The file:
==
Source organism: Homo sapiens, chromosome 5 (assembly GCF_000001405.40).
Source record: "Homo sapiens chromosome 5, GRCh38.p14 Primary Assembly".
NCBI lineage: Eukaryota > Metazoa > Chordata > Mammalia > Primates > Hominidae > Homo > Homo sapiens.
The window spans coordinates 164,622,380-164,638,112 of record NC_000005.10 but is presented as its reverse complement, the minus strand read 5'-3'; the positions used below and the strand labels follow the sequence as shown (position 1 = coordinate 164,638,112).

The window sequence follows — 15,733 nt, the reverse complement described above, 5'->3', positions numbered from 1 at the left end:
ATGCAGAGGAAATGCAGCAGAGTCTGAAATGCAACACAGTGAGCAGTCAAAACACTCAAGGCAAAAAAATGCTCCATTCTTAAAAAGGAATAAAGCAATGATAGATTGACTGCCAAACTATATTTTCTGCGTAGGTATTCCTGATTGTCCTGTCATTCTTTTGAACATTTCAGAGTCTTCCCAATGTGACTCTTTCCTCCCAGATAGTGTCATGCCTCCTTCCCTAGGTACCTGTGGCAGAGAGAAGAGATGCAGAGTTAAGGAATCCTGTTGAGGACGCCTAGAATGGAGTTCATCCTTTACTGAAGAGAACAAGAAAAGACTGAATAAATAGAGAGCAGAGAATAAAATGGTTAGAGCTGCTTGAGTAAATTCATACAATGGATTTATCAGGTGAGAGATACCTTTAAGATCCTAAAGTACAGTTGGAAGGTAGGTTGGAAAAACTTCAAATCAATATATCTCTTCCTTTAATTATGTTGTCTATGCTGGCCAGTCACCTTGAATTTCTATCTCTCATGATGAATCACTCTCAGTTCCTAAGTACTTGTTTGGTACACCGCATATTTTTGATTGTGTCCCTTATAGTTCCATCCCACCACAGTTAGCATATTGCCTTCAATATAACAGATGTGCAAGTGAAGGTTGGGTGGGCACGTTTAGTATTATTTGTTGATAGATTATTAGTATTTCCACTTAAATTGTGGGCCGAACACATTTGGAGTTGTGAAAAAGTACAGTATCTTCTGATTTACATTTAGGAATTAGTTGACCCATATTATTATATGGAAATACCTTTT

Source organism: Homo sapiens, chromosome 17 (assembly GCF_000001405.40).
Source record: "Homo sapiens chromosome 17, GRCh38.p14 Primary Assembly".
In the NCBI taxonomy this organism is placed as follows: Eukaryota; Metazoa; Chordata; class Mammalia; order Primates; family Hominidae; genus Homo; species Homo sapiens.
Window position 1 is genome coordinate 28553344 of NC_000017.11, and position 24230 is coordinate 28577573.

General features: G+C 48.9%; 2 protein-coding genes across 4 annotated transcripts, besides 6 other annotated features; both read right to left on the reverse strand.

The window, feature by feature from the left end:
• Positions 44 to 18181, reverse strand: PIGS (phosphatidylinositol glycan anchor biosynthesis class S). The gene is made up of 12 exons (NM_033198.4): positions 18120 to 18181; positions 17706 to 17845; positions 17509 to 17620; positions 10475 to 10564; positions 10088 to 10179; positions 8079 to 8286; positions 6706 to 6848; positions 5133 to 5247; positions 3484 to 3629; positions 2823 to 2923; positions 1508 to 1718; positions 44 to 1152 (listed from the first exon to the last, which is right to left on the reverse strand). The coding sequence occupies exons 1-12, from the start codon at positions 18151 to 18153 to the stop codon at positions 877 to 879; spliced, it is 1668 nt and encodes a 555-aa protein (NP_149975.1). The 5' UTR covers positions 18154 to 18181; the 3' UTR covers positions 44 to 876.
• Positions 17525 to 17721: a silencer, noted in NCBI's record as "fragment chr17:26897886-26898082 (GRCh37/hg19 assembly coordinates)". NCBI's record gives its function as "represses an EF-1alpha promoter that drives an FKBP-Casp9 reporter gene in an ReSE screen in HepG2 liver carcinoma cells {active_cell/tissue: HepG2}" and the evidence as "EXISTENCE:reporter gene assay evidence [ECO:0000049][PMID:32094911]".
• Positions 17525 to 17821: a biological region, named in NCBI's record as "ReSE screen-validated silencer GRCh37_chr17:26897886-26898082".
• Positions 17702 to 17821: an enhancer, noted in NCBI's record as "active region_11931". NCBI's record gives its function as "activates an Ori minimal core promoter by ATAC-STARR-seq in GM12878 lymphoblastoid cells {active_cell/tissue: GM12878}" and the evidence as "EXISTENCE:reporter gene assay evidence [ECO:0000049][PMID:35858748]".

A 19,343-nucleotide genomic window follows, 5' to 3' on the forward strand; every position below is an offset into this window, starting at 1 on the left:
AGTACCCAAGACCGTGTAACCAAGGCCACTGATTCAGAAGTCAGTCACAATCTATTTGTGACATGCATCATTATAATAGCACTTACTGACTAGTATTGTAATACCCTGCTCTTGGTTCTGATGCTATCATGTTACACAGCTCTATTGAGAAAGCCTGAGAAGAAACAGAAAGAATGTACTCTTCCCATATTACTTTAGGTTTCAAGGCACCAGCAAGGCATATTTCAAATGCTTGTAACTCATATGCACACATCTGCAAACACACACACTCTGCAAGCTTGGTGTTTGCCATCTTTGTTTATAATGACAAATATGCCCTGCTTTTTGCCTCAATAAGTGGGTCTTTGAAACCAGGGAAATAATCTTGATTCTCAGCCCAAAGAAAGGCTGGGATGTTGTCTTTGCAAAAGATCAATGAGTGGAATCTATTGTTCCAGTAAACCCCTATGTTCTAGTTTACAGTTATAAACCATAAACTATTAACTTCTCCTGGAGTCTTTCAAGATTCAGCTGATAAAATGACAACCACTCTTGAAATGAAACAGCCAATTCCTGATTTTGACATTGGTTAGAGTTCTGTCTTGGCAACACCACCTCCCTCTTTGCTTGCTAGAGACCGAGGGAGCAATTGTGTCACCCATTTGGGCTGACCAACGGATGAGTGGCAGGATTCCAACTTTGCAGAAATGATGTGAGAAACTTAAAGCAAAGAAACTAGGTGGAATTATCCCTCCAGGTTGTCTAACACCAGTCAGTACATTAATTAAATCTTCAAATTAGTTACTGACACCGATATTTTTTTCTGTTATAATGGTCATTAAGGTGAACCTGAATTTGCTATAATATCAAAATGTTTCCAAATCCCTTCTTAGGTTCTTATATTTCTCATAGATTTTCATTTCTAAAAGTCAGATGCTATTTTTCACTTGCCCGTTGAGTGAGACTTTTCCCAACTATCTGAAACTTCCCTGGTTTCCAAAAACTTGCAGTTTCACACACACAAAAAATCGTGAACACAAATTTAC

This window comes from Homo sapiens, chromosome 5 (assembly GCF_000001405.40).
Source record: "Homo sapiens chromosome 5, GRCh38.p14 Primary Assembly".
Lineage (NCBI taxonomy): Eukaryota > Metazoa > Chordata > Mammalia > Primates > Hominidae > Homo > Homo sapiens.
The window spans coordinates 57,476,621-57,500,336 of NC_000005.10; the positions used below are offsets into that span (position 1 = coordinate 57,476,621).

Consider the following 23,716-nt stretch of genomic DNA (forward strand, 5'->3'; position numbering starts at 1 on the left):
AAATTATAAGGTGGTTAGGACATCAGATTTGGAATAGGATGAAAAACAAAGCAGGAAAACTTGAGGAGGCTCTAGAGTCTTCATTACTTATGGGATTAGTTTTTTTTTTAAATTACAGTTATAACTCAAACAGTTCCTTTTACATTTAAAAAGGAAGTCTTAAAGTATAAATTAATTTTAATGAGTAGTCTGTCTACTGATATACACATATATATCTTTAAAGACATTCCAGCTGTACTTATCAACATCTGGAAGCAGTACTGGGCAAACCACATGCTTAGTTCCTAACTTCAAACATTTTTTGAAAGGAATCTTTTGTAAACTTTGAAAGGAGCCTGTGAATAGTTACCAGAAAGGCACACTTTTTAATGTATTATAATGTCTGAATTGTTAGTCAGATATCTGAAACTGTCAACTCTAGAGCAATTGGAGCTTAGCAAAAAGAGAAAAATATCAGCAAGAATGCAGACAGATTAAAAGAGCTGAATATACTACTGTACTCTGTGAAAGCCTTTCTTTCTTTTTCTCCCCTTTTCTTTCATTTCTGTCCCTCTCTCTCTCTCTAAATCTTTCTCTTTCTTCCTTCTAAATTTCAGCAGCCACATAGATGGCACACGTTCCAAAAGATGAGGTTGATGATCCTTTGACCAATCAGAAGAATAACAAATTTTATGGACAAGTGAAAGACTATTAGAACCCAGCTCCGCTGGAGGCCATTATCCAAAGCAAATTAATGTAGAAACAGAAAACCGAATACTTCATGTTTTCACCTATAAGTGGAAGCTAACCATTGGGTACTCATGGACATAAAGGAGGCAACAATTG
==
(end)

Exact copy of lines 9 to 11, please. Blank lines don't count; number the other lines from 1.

In the NCBI taxonomy this organism is placed as follows: Eukaryota; Metazoa; Chordata; class Mammalia; order Primates; family Hominidae; genus Homo; species Homo sapiens.
Window position 1 is genome coordinate 28553344 of NC_000017.11, and position 24230 is coordinate 28577573.

General features: G+C 48.9%; 2 protein-coding genes across 4 annotated transcripts, besides 6 other annotated features; both read right to left on the reverse strand.